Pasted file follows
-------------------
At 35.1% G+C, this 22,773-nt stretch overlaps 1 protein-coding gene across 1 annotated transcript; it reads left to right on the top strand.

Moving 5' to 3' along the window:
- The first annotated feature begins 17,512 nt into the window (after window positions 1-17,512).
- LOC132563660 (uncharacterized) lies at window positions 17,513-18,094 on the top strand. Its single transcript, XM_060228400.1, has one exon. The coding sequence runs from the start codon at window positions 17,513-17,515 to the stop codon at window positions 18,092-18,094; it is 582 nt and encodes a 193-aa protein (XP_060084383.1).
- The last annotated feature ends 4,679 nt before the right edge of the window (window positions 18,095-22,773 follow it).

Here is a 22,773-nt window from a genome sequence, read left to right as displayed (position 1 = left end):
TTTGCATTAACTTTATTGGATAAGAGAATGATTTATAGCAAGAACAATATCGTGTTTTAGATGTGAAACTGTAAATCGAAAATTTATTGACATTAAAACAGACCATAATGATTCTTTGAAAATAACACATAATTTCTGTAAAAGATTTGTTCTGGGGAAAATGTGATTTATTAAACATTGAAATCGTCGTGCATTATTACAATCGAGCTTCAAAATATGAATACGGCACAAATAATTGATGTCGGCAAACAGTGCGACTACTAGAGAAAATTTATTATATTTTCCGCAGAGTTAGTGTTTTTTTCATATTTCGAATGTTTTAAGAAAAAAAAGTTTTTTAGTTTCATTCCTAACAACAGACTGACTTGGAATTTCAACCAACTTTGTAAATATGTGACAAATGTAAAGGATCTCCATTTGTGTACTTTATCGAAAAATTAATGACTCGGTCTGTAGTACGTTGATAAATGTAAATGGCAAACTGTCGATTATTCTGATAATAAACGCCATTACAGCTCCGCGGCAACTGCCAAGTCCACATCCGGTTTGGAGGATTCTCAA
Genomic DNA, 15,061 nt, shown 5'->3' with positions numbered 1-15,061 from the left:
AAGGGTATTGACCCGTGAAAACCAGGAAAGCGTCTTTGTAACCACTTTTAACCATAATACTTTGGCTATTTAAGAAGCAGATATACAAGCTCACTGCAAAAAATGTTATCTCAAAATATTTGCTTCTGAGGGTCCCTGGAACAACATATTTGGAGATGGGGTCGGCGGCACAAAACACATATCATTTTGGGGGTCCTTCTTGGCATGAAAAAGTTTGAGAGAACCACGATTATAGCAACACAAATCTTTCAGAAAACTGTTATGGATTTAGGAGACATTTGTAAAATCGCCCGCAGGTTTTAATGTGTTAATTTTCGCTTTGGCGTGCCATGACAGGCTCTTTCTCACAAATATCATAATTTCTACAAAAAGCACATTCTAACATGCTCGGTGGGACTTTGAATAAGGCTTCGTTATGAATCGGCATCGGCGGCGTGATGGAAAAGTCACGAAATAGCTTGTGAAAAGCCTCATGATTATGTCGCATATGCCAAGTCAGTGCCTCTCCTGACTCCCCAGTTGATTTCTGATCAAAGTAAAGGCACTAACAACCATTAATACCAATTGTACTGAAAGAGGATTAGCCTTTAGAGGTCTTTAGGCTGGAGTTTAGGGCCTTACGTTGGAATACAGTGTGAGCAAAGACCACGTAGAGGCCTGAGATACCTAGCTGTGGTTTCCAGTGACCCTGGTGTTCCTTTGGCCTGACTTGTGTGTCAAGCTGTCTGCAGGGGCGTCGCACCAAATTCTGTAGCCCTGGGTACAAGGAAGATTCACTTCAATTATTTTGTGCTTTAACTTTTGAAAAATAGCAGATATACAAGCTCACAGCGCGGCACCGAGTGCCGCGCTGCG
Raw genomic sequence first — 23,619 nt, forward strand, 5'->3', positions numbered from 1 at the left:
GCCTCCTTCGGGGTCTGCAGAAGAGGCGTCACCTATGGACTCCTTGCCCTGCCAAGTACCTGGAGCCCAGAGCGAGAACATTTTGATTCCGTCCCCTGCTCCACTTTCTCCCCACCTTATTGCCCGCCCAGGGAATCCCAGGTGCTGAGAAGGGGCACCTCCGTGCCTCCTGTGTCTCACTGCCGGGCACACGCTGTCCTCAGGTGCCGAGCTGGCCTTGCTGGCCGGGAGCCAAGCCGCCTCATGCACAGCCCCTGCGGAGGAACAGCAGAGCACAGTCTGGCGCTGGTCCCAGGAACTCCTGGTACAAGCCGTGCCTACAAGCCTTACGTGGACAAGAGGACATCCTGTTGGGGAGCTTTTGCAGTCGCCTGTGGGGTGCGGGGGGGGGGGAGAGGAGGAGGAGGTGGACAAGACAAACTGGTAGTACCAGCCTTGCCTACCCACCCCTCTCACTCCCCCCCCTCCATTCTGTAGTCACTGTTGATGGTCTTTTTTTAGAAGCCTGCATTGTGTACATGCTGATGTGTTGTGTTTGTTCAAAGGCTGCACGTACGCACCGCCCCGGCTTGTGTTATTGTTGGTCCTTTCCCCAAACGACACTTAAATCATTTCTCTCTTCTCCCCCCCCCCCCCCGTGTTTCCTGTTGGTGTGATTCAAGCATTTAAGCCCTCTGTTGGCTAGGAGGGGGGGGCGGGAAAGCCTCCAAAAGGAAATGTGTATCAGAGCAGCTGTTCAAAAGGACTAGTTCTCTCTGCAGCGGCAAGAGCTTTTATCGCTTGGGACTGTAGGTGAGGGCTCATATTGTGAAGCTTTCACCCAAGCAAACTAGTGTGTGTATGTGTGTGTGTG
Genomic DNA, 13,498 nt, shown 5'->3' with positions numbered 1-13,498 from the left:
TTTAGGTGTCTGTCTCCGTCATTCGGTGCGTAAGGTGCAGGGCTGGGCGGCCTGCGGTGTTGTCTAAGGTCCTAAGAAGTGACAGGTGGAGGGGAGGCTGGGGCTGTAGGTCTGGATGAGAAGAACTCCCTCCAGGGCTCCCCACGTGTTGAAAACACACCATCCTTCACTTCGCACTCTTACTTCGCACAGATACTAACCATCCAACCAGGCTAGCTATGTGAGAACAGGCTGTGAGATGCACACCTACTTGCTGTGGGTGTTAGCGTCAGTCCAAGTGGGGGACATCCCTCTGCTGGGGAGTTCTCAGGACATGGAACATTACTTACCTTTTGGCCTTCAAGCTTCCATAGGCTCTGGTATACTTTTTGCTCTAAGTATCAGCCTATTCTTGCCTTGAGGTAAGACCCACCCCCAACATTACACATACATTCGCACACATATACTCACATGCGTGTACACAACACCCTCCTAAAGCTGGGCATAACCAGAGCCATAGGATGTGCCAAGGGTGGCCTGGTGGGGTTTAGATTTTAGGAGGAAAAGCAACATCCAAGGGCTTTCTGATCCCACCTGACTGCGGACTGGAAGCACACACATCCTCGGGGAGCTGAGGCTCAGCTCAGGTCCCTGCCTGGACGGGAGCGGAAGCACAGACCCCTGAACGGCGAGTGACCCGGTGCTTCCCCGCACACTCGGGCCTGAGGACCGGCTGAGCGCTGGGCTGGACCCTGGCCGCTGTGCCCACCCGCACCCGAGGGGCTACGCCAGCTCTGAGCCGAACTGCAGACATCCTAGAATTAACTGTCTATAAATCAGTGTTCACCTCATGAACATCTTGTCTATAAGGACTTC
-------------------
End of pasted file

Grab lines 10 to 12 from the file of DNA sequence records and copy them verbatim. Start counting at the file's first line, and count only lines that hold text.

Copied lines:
Raw genomic sequence first — 23,619 nt, forward strand, 5'->3', positions numbered from 1 at the left:
GCCTCCTTCGGGGTCTGCAGAAGAGGCGTCACCTATGGACTCCTTGCCCTGCCAAGTACCTGGAGCCCAGAGCGAGAACATTTTGATTCCGTCCCCTGCTCCACTTTCTCCCCACCTTATTGCCCGCCCAGGGAATCCCAGGTGCTGAGAAGGGGCACCTCCGTGCCTCCTGTGTCTCACTGCCGGGCACACGCTGTCCTCAGGTGCCGAGCTGGCCTTGCTGGCCGGGAGCCAAGCCGCCTCATGCACAGCCCCTGCGGAGGAACAGCAGAGCACAGTCTGGCGCTGGTCCCAGGAACTCCTGGTACAAGCCGTGCCTACAAGCCTTACGTGGACAAGAGGACATCCTGTTGGGGAGCTTTTGCAGTCGCCTGTGGGGTGCGGGGGGGGGGGAGAGGAGGAGGAGGTGGACAAGACAAACTGGTAGTACCAGCCTTGCCTACCCACCCCTCTCACTCCCCCCCCTCCATTCTGTAGTCACTGTTGATGGTCTTTTTTTAGAAGCCTGCATTGTGTACATGCTGATGTGTTGTGTTTGTTCAAAGGCTGCACGTACGCACCGCCCCGGCTTGTGTTATTGTTGGTCCTTTCCCCAAACGACACTTAAATCATTTCTCTCTTCTCCCCCCCCCCCCCCGTGTTTCCTGTTGGTGTGATTCAAGCATTTAAGCCCTCTGTTGGCTAGGAGGGGGGGGCGGGAAAGCCTCCAAAAGGAAATGTGTATCAGAGCAGCTGTTCAAAAGGACTAGTTCTCTCTGCAGCGGCAAGAGCTTTTATCGCTTGGGACTGTAGGTGAGGGCTCATATTGTGAAGCTTTCACCCAAGCAAACTAGTGTGTGTATGTGTGTGTGTG
Genomic DNA, 13,498 nt, shown 5'->3' with positions numbered 1-13,498 from the left: